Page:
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Gas prices still brutal

Josh Kleinbaum

Like most who are tired of being taken at the pump, Glen Yamashiro

was singing the blues.

At a Unocal 76 station on Victory Boulevard, Glen Yamashiro was

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putting $20 worth of gas into his 4Runner.

“I have no choice,” said Yamashiro, a loan officer who must drive

for his job. “I don’t bother filling it up [all the way] any more.

Twenty dollars is probably half a tank. [The prices are] still going

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up.”

A downed pipeline in Arizona and problems at six of the 22 gas

refineries in California have led to the spike in gas prices,

according to Jeffrey Spring, a spokesman for the Auto Club of

Southern California, which tracks regional gas prices and problems.

“Speculation and profiteering is going on too, there’s no two ways

about that,” Spring said.

Spring said the average gas price in Southern California on Monday

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was $2.07, up 40 cents from Aug. 8, when this spike began.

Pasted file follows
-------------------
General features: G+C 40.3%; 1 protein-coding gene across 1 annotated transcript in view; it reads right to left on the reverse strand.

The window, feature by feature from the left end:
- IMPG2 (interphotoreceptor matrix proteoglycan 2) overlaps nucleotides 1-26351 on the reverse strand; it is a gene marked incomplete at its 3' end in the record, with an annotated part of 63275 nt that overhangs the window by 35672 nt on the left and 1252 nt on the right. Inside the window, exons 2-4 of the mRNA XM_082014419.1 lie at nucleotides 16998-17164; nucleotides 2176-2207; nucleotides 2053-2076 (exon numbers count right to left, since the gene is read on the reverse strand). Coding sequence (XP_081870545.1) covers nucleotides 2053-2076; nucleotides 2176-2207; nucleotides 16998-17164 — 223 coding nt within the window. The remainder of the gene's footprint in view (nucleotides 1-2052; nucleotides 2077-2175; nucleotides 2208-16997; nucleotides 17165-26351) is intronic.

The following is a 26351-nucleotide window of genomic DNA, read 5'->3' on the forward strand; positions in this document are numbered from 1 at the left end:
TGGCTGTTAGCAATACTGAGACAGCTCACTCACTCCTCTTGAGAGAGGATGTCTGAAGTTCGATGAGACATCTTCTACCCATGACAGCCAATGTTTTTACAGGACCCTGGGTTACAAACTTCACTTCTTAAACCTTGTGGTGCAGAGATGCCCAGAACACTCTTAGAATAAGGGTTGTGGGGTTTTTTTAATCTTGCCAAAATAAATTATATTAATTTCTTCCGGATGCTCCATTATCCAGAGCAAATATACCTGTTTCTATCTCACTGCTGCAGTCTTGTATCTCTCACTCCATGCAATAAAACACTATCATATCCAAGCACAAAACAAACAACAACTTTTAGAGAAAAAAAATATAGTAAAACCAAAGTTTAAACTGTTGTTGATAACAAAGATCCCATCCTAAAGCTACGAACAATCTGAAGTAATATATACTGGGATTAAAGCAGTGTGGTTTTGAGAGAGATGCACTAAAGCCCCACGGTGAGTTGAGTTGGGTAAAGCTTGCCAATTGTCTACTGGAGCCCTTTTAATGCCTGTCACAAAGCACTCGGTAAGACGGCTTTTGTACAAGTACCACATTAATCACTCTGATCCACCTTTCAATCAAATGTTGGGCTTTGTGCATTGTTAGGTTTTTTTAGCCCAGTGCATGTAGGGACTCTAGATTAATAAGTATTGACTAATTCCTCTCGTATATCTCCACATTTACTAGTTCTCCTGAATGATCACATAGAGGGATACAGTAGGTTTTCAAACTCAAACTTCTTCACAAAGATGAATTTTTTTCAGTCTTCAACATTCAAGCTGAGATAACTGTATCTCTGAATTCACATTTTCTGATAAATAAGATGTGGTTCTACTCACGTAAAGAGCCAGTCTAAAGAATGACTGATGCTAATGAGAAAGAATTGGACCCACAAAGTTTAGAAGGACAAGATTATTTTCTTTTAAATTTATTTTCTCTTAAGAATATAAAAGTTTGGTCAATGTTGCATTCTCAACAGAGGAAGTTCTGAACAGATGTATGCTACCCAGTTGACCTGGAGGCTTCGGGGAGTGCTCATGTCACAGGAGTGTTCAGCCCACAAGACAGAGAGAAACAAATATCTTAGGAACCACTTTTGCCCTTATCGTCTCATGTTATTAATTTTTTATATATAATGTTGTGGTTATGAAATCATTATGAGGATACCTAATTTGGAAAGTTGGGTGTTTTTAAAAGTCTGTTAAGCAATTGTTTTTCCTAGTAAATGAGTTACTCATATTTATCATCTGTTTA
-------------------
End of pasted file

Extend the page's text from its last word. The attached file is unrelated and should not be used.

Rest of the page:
“The bright side is, the refineries are getting up and running,

and the pipeline was open [Sunday],” Spring said. “They say it’ll

take a few weeks for all storage tanks to get back up to speed in

Phoenix, but it’s happening.”

Every day, Jean Sehic makes the commute from Canyon Country to Jet

Propulsion Laboratory in La Canada Flintridge, 40 miles with some

uphill driving each way.

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During the past three weeks, those hills have gotten steeper, or

at least more expensive.

Tuesday morning, Sehic pumped a small fortune into her Volkswagen

Golf at the Chevron station on Foothill Boulevard in La Canada

Flintridge. Unleaded gas cost $2.15 a gallon, the peak of a

three-week climb that has put the pinch on wallets.

“It’s totally insane,” Sehic said. “I can’t take Metrolink because

it would take too much time.”

La Canada Flintridge resident Steve Buttgenbach was resigned to

paying $18 for just a half-tank of gas for his Toyota 4Runner.

Buttgenbach has been driving back and forth between his home and Del

Mar for work.

“Naturally, nobody likes [the higher prices],” Buttgenbach said.

“But I guess we’re better off than the folks in Phoenix.”

According to Spring, price relief isn’t far off. After the Labor

Day travel rush, prices should start dropping.

“Typically, it goes up like a rocket and down like a feather,”

Spring said.

Reporter Darleene Barrientos contributed to this report.


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